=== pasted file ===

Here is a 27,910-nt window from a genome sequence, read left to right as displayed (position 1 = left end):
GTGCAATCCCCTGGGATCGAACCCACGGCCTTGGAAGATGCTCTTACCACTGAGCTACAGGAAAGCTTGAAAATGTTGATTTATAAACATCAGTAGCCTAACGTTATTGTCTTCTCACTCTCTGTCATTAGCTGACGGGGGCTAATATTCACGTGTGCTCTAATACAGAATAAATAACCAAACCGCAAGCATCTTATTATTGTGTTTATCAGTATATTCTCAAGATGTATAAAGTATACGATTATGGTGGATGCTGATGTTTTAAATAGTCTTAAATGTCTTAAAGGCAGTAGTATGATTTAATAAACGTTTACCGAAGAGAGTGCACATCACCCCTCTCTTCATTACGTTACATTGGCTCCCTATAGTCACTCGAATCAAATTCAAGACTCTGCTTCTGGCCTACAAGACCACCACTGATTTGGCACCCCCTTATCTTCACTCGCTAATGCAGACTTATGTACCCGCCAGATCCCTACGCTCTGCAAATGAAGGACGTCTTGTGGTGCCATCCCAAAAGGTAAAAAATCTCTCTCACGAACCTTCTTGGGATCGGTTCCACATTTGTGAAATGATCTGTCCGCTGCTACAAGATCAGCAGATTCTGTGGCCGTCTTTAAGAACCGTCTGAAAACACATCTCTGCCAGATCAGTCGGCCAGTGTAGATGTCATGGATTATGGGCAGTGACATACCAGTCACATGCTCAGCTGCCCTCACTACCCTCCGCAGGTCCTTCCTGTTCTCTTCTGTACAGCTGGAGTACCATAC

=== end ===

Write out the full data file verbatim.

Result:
Here is a 27,910-nt window from a genome sequence, read left to right as displayed (position 1 = left end):
GTGCAATCCCCTGGGATCGAACCCACGGCCTTGGAAGATGCTCTTACCACTGAGCTACAGGAAAGCTTGAAAATGTTGATTTATAAACATCAGTAGCCTAACGTTATTGTCTTCTCACTCTCTGTCATTAGCTGACGGGGGCTAATATTCACGTGTGCTCTAATACAGAATAAATAACCAAACCGCAAGCATCTTATTATTGTGTTTATCAGTATATTCTCAAGATGTATAAAGTATACGATTATGGTGGATGCTGATGTTTTAAATAGTCTTAAATGTCTTAAAGGCAGTAGTATGATTTAATAAACGTTTACCGAAGAGAGTGCACATCACCCCTCTCTTCATTACGTTACATTGGCTCCCTATAGTCACTCGAATCAAATTCAAGACTCTGCTTCTGGCCTACAAGACCACCACTGATTTGGCACCCCCTTATCTTCACTCGCTAATGCAGACTTATGTACCCGCCAGATCCCTACGCTCTGCAAATGAAGGACGTCTTGTGGTGCCATCCCAAAAGGTAAAAAATCTCTCTCACGAACCTTCTTGGGATCGGTTCCACATTTGTGAAATGATCTGTCCGCTGCTACAAGATCAGCAGATTCTGTGGCCGTCTTTAAGAACCGTCTGAAAACACATCTCTGCCAGATCAGTCGGCCAGTGTAGATGTCATGGATTATGGGCAGTGACATACCAGTCACATGCTCAGCTGCCCTCACTACCCTCCGCAGGTCCTTCCTGTTCTCTTCTGTACAGCTGGAGTACCATAC